Monday, November 14, 2011

Trial, Error, and an Egg

We know several families who are eager to buy land and try their hands at a bit of homesteading, whether it be beekeeping, gardening, raising animals, cultivating fruit, owning a milk cow, or any combination thereof.  Some are biding their time by watching the real estate market, and others are just about ready to take the plunge.  I often joke that they can learn from our mistakes, because no matter how many books you read or Youtube videos you watch, experience is the ultimate teacher.

One mistake we made late last winter was not ordering our chicks soon enough.  Much of this mishap had to do with our preoccupation with making the house more livable, so when we got around to ordering laying hens and meat birds, the first available delivery date was June 3.  At the time, we didn't think this was too big a deal...and maybe, in reality, it wasn't.

But we did run into a few bumps along the way.  When you farm, the weather is a huge factor in most of what you do.  Our Cornish Cross meat birds had a very hard time in the extreme heat of this past summer, and it was a sad day when we found three dead from heat.  As you may recall, we ran a fan out to the pen for the last couple weeks of their lives:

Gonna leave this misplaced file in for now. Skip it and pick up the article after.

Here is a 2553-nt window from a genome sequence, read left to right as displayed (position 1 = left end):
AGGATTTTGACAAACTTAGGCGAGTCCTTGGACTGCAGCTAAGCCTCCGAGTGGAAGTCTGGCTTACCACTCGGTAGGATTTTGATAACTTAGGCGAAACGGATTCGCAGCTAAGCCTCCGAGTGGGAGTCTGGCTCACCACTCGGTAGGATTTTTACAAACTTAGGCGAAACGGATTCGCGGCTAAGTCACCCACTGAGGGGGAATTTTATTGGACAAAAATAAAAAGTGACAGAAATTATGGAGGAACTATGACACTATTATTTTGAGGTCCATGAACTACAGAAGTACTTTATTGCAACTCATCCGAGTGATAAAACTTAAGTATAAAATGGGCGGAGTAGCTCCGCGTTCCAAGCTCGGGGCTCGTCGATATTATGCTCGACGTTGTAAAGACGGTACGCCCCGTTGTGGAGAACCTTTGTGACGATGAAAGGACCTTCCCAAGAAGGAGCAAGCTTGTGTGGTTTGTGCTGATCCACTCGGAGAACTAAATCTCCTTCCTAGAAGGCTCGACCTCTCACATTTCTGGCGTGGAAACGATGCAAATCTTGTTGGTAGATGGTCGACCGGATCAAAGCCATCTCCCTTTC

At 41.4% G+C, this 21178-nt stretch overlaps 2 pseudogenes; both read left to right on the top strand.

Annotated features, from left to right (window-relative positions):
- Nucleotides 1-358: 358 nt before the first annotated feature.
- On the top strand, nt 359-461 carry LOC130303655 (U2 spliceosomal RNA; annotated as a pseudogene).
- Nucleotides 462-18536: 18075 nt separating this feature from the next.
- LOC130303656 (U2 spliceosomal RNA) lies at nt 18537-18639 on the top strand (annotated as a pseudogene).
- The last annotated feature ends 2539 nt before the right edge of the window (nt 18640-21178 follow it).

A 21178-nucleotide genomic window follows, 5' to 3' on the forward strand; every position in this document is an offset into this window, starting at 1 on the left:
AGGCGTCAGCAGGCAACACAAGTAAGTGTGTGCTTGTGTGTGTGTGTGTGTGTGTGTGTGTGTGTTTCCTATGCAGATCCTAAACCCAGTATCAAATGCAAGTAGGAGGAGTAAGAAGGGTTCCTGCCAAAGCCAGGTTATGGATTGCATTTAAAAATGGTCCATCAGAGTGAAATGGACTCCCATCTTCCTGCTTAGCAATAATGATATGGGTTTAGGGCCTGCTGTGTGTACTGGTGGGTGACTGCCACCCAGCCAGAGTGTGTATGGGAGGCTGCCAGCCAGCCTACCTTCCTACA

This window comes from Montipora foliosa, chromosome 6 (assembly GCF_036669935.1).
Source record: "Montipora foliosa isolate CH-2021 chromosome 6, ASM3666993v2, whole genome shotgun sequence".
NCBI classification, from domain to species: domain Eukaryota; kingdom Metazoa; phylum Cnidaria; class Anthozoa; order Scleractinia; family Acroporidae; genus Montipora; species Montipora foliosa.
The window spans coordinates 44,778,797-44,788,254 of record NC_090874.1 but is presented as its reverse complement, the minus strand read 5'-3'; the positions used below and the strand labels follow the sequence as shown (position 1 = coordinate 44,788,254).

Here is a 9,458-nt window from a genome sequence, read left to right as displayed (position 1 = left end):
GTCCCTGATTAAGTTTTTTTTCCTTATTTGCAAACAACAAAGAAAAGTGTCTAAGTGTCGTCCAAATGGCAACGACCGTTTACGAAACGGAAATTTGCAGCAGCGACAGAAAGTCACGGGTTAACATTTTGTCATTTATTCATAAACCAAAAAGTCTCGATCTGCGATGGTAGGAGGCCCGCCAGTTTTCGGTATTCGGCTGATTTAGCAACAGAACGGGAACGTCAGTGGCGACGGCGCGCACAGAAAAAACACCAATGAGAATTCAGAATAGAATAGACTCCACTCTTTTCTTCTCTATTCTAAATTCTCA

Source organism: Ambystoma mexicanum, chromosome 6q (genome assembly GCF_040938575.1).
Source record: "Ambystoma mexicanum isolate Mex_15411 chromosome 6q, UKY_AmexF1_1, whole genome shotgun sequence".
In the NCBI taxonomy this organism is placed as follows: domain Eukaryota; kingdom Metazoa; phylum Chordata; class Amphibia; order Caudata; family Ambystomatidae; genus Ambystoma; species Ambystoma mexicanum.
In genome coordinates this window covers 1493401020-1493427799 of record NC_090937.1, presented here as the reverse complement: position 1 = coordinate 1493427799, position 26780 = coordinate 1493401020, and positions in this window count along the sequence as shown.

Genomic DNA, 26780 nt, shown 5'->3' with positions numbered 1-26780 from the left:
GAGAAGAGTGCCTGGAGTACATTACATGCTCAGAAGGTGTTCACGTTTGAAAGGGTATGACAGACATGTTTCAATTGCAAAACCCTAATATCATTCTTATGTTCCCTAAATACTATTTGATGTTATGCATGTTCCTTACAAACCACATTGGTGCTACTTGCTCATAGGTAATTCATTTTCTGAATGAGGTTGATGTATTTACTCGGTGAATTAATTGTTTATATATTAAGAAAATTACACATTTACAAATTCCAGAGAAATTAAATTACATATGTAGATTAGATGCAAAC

July heat + fan = happy Fat Boys
As for our Rhode Island Red laying hens/rooster, they fared better in the heat, but we have been waiting anxiously for them to start laying.  Typically, it takes 4-6 months for a hen to begin laying, and we think the cold spell we had at the end of October may have thrown them off. 

Here's how chickens pose for photos.
See the rooster?  He and the Partridge Rock rooster daily have a "Dueling Roosters" competition in which they crow back and forth.  Unfortunately, this guy's puny adolescent crow is no match for the loud and lusty lungs of the older rooster.
I digress. four months, I also switched them from the higher-protein broiler feed to layer feed, because I was assuming they'd start, well, laying.  A month and a half went by.  I griped to friends and family that they needed to start earning their keep.  Then yesterday, here's what we got...

See the one in the front on the right?  That's our first pullet (young hen) egg!
The funny thing is that this hen flew over the electric fence and laid the egg in the Barred Rocks' little chicken tractor.  Hopefully that confusion will abate, and hopefully the others will begin laying soon, too!

I'm linking up with the Barn Hop.  Click below to visit!


  1. Isn't it so exciting when six months of hard work and caring for them culminates to a single egg! I didn't want to eat a few of the first- just stare at them in amazement!

  2. Hey! I stopped by your blog but for some reason couldn't comment, so hopefully you'll see this! I remember going to the coop 2-3 times per day when our older hens began laying!

  3. That's great! Mine have stopped laying - they're all molting. Sigh.

    I'm sending my friend The Texan your way. She wants to learn about rain barrels.

  4. Thanks, Lisa! And I hope you get some eggs soon. :)